First off, the settings in the desert and dusty highways of Arizona reflect Vampires' similar New Mexico locales. Second, a fearless vampire hunter in the person of actor Brendan Fehr none too subtly brings James Woods's Jack Crow to mind. Third, a beautiful blonde babe who's been bitten ends up riding along with the heroes; like the gorgeous Sheryl Lee from Vampires, she's able to "see" visions of the vampires's actions. (Also like Lee, she's disrobed throughout; this time, though, it permeates sexism because the character serves no real discernible purpose and utters four entire lines to her credit.) Finally, the vampires have one leader, who, if killed, will break the horrific cycle and end all the mayhem in that particular region.

Even if you haven't seen the underrated Vampires, you're still not likely to derive much pleasure from The Forsaken because Cardone fails to deliver both tension and suspense due to his haphazard pacing and general mishandling of things. Not enough seems at stake in the story, which offers up nothing more novel than a couple of twentysomethings escaping from, trying to keep one step ahead of, and eventually disposing of some unagreeable baddies (who, by the way, are totally blah in their intended frightful intensity). With little in the way of forward momentum and an inconsistent narrative -- is it the vampire hunter or the dork-ish vacationing film editor he hooks up with who's the prevailing set of eyes we're seeing the story's events through? -- all too often it seems to exist in a killjoy state of limbo, where even the most simplest scare tactics fail to work on us on a basic responsive level.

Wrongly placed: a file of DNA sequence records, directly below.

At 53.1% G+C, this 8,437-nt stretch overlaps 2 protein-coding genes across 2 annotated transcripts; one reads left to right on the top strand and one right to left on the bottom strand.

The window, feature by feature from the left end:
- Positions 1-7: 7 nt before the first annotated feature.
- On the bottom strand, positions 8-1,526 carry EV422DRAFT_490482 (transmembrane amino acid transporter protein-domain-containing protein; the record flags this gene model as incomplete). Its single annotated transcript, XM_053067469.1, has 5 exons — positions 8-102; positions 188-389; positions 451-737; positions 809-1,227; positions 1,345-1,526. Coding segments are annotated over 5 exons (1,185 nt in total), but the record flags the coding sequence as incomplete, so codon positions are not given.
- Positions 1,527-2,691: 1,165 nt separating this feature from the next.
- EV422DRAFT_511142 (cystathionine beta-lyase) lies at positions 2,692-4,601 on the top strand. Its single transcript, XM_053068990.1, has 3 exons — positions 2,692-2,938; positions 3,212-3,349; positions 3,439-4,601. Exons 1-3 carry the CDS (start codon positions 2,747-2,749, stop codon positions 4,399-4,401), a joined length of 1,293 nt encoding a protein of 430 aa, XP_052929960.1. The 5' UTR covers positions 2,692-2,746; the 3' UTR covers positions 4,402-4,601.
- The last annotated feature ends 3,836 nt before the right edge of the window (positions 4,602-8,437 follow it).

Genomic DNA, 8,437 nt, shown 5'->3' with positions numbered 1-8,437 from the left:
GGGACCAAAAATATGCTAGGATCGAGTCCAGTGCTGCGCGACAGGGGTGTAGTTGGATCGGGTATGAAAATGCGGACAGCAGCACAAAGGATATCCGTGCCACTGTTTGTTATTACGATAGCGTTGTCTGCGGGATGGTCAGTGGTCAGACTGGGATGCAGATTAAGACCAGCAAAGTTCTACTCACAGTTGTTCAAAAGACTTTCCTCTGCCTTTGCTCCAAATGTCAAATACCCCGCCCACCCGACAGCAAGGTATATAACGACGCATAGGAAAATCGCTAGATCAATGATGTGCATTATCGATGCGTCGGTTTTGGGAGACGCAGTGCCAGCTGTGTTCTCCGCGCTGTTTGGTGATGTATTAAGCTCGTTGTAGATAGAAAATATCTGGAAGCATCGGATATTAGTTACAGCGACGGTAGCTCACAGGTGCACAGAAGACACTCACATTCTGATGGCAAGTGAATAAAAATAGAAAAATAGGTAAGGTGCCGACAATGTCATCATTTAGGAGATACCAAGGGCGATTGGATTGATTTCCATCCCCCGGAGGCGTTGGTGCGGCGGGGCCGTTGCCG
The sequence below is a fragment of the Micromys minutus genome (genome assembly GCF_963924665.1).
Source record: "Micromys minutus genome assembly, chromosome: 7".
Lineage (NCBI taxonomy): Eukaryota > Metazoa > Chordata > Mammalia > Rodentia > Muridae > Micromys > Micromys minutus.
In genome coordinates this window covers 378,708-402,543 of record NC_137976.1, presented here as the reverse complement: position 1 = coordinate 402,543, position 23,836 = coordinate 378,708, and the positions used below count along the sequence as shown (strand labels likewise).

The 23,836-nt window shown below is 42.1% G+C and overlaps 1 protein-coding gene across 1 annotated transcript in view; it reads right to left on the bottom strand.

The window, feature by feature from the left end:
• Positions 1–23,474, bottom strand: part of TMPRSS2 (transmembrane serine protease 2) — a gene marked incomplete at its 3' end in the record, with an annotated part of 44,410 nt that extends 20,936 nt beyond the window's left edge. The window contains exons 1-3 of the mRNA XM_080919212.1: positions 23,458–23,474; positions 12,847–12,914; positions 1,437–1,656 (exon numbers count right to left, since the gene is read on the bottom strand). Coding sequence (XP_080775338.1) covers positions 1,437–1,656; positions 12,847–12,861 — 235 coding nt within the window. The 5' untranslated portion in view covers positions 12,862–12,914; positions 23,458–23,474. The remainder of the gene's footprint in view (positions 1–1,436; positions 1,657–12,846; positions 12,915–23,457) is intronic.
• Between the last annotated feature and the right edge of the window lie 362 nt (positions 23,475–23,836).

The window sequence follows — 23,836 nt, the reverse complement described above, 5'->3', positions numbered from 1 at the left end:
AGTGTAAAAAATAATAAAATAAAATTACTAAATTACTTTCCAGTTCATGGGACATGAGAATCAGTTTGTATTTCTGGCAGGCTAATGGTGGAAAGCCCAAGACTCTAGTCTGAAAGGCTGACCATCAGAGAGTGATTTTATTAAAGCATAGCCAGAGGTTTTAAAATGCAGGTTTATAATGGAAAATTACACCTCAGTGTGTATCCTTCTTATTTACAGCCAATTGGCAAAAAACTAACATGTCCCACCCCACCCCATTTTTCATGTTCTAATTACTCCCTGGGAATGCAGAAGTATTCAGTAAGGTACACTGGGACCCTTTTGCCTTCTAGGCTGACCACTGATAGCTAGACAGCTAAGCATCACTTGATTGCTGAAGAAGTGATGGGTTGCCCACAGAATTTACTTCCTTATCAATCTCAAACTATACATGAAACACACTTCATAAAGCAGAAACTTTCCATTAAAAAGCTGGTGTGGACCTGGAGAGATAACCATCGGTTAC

Whether it was the low budget or Cardone's ineptness, I don't know, but every damned piece of action on display is ineffective. With the action sequences confusingly edited, a lot of the time you can't be sure who's shooting at whom in a particular scene, and what damage has in fact been inflicted, like in the final shootout, where not only did I not know that one of the heroes had been shot until I saw him lying on the ground, but I hadn't a hint as to his actual wound(s) until the day-after hospital scene. A couple of high-speed car chases are unremarkable, and, unlike Vampires, the weapons employed to battle the Ultimate Evil are simple hand guns.

Maybe the studio wanted Cardone to churn this project out as quickly as possible for any number of financial reasons and shortened the deadline, which may help to explain a couple of unrealized bits that you just can't see a reasonably attentive (or even mere-adequate) filmmaker fouling up on. In an early scene, the film editor (lamely portrayed by Kerr Smith) is driving down the highway, is flashed by a gorgeous girl in the car beside him, and stares after the car as it's passed by him a good ways; as he continues looking, a haze of heat blurs his focus for a moment coming over a hill, and the car has all of a sudden disappeared. What the hell? he silently muses. From this, we rightfully assume that something of the supernatural is at play here and the girl is otherwordly; yet several scenes later she's disappointingly shown at a campfire with six or seven normal people, who, including herself, are slaughtered by the Transylvanian natives.